Marquez's primary argument is that § 273.5 is not a categorical crime of domestic violence within the meaning of § 1227(a)(2)(E)(i) because § 273.5 casts its protective mantel over too many categories of victims. He recognizes that we have previously held that § 273.5 “is categorically a crime of domestic violence.” Banuelos–Ayon v. Holder, 611 F.3d 1080, 1081 (9th Cir.2010); see also Vasquez–Hernandez, 590 F.3d at 1054–56. However, Marquez argues, in that case we focused on the question of whether § 273.5 spelled out a crime of violence and did not expressly consider the limiting adjective—domestic. Thus, he says, Banuelos–Ayon does not bind us. See Estate of Magnin v. Comm'r, 184 F.3d 1074, 1077 (9th Cir.1999).

We believe that in context there was little reason for Banuelos–Ayon to be more explicit because it is apparent that § 273.5 is categorically4 a crime that is both domestic and violent in nature, but we will now put any uncertainty to rest.

We start, as we must, with the language of the statutes. At the time of Marquez's conviction, his crime was defined as follows in § 273.5(a):

Any person who willfully inflicts upon a person who is his or her spouse, former spouse, cohabitant, former cohabitant, or the mother or father of his or her child, corporal injury resulting in a traumatic condition, is guilty of a felony, and upon conviction thereof shall be punished by imprisonment in the state prison for two, three, or four years, or in a county jail for not more than one year, or by a fine of up to six thousand dollars ($6,000) or by both that fine and imprisonment.

The domestic violence language in § 1227(a)(2)(E)(i) reads as follows:

Any alien who at any time after admission is convicted of a crime of domestic violence, a crime of stalking, or a crime of child abuse, child neglect, or child abandonment is deportable. For purposes of this clause, the term “crime of domestic violence” means any crime of violence (as defined in section 16 of title 18) against a person committed by a current or former spouse of the person, by an individual with whom the person shares a child in common, by an individual who is cohabiting with or has cohabited with the person as a spouse, by an individual similarly situated to a spouse of the person under the domestic or family violence laws of the jurisdiction where the offense occurs, or by any other individual against a person who is protected from that individual's acts under the domestic or family violence laws of the United States or any State, Indian tribal government, or unit of local government.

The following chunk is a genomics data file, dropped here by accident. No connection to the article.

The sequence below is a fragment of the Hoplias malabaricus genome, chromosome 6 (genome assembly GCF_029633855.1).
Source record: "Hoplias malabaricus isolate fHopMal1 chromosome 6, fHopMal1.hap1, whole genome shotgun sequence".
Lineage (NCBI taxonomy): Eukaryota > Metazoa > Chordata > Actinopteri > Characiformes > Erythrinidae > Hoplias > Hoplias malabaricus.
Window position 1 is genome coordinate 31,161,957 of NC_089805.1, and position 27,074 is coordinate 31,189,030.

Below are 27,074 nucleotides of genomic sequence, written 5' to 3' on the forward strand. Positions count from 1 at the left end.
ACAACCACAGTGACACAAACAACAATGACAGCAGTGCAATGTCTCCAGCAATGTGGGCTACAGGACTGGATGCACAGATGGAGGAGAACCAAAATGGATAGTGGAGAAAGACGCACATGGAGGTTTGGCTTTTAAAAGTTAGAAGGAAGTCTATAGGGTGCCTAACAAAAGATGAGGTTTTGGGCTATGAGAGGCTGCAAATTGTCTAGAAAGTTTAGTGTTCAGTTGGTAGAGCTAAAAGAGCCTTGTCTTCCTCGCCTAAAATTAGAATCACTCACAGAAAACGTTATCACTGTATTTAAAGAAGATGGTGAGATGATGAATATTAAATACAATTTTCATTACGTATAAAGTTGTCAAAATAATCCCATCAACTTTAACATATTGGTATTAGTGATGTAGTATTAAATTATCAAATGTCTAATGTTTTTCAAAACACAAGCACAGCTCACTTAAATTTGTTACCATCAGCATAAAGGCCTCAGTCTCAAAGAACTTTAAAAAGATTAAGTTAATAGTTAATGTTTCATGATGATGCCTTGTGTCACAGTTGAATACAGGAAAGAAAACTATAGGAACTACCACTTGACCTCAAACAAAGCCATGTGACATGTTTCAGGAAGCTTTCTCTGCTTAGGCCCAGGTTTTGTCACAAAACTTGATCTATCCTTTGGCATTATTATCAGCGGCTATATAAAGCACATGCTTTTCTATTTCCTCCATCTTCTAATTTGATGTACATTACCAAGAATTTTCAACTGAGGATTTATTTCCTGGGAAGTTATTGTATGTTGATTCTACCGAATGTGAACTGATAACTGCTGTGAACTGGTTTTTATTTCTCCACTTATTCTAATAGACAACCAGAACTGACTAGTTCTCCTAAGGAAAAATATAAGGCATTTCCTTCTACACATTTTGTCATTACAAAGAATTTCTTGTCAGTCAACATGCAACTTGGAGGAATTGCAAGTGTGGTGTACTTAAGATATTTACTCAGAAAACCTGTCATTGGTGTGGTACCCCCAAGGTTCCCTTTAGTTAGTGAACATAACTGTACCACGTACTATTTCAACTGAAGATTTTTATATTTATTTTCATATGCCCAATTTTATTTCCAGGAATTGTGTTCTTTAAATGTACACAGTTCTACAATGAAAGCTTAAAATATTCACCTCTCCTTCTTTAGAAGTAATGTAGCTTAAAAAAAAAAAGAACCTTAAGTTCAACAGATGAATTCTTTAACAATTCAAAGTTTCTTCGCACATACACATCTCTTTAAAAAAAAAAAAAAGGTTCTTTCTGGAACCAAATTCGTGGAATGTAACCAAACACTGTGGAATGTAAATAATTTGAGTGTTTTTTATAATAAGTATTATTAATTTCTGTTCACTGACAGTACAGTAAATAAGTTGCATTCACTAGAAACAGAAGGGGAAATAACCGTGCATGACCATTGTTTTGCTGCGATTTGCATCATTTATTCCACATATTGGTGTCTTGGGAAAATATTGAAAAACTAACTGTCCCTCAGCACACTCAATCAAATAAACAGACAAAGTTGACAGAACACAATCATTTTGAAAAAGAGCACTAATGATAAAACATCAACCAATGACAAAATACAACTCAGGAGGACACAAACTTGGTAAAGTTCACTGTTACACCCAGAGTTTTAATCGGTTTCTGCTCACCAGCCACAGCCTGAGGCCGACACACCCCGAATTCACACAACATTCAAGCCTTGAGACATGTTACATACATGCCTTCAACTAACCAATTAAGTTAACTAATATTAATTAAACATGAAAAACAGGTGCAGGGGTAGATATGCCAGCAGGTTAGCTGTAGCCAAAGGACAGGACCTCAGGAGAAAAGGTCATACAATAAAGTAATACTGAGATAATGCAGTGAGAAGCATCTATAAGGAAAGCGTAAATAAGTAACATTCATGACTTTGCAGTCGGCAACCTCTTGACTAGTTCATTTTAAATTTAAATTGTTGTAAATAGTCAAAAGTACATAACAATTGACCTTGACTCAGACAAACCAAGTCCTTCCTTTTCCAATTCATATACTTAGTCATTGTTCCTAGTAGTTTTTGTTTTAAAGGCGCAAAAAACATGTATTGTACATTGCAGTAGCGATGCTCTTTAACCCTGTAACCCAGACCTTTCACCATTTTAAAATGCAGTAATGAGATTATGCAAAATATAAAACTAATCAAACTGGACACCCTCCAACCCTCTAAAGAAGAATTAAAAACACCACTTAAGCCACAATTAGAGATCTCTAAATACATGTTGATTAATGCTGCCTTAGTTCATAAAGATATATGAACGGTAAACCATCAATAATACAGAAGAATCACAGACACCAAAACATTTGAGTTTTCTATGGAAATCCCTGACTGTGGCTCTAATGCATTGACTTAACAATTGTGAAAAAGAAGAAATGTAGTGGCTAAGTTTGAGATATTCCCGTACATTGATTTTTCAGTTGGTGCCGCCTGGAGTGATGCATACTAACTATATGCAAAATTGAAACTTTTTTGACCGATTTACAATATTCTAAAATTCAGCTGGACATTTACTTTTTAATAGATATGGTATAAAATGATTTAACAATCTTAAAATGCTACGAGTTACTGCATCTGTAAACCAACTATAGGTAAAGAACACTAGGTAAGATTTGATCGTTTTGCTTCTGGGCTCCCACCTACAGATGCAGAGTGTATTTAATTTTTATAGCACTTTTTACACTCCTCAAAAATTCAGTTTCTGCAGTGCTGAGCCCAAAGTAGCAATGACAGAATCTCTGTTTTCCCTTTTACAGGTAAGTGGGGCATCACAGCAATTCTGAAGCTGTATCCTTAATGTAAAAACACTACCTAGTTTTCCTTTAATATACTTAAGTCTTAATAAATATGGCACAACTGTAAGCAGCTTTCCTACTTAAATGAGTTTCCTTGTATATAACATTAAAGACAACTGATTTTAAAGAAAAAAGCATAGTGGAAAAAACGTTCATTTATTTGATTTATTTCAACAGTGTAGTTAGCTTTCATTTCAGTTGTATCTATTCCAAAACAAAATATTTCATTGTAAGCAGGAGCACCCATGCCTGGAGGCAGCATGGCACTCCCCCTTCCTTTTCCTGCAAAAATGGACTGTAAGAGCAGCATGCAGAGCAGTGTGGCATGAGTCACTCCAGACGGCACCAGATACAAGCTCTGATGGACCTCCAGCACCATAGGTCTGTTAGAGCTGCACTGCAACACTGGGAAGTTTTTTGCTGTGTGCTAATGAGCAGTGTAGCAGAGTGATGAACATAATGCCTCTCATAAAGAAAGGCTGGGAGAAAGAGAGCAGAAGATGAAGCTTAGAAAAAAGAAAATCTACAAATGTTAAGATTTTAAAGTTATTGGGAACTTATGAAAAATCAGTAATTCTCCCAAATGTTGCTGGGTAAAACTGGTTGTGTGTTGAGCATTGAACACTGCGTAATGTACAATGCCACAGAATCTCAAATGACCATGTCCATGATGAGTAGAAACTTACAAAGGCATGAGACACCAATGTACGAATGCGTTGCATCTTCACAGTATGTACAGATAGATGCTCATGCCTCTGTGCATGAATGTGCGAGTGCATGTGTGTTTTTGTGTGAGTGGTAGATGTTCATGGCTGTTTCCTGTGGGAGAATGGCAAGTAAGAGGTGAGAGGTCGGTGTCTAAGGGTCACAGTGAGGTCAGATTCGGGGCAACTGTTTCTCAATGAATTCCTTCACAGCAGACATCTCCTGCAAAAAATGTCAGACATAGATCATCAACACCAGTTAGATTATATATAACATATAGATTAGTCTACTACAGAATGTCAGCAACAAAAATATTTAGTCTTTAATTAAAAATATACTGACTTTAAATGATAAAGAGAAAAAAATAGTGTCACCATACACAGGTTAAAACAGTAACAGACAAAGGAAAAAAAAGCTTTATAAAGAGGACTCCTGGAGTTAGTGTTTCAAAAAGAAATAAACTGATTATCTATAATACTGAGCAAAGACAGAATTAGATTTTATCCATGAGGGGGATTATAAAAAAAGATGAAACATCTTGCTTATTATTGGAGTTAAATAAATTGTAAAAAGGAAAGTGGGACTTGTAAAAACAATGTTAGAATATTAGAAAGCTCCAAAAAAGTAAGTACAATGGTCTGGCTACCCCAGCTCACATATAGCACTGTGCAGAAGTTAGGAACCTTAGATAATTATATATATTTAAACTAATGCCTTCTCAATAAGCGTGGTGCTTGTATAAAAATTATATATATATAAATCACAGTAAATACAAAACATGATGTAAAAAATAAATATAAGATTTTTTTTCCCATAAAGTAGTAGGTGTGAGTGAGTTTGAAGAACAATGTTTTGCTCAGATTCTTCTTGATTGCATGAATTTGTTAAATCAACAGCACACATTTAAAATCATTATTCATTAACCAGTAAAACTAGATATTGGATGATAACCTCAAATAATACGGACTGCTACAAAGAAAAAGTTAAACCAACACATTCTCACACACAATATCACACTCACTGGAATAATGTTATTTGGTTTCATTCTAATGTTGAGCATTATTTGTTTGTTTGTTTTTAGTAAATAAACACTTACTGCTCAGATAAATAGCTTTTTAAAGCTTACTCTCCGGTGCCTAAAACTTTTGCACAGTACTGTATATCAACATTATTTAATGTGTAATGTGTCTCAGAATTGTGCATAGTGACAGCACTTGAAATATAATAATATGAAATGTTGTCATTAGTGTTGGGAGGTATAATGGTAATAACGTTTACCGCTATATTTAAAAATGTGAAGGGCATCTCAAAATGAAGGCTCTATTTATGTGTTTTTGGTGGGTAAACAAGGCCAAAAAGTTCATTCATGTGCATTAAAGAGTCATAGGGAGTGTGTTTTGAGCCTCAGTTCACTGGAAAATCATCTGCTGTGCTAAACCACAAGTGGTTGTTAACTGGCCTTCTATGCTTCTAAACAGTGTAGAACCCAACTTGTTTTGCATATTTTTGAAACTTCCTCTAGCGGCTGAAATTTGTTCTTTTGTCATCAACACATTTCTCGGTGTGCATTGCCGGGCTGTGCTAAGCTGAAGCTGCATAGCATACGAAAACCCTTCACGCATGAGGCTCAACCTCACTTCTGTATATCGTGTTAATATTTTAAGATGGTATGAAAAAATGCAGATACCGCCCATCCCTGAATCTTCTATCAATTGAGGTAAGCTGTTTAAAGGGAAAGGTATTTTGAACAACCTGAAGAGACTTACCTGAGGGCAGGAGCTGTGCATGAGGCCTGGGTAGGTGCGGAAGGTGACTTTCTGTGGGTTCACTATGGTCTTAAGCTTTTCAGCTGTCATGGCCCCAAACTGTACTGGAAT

It is apparent that both statutes encompass crimes committed by a spouse or former spouse, by a person with whom the victim shares a child, and by a cohabitant or former cohabitant. The only slight variation is that as to cohabitants § 1227(a)(2)(E)(i) adds the qualifier “as a spouse” whereas § 273.5 does not have that qualifier.

But California case law has made it plain that a spouse-like relationship is implicit. As the California Court of Appeal has put it: “The term ‘cohabitant’ has been interpreted broadly to refer to those living together in a substantial relationship—one manifested, minimally, by permanence and sexual or amorous intimacy.” People v. Taylor, 118 Cal.App. 4th 11, 18, 12 Cal.Rptr.3d 693, 696 (2004) (some internal quotation marks omitted); see also People v. Moore, 44 Cal.App. 4th 1323, 1333–34, 52 Cal.Rptr.2d 256, 262–63 (1996). That alleviates any concern that the California law would cover merely being together in some sort of a “platonic, rooming-house arrangement.” People v. Holifield, 205 Cal.App.3d 993, 999, 252 Cal.Rptr. 729, 733 (1988).

As we see it, that rational view of cohabiting is what the specific coverage language of § 1227(a)(2)(E)(i) is intended to reach. That is emphasized by the somewhat less specific language that Congress then used when it indicated that it intended to cover individuals “similarly situated to a spouse.” Id. On that basis alone, the match is categorical.

But, to the extent that any doubt remains, it was removed when Congress adopted the ultimate inclusionary provision of § 1227(a)(2)(E)(i): a crime committed by “any other individual against a person who is protected from that individual's acts under the domestic or family violence laws of ․ any State.” That language must be given effect—it should not be seen as merely redundant or superfluous. See Negrete–Ramirez v. Holder, 741 F.3d 1047, 1053 (9th Cir.2014); Spencer Enters., Inc. v. United States, 345 F.3d 683, 691 (9th Cir.2003). As it is, the breadth of that language does decidedly encompass the victims listed in § 273.5, both in principle and in the reification of the principle.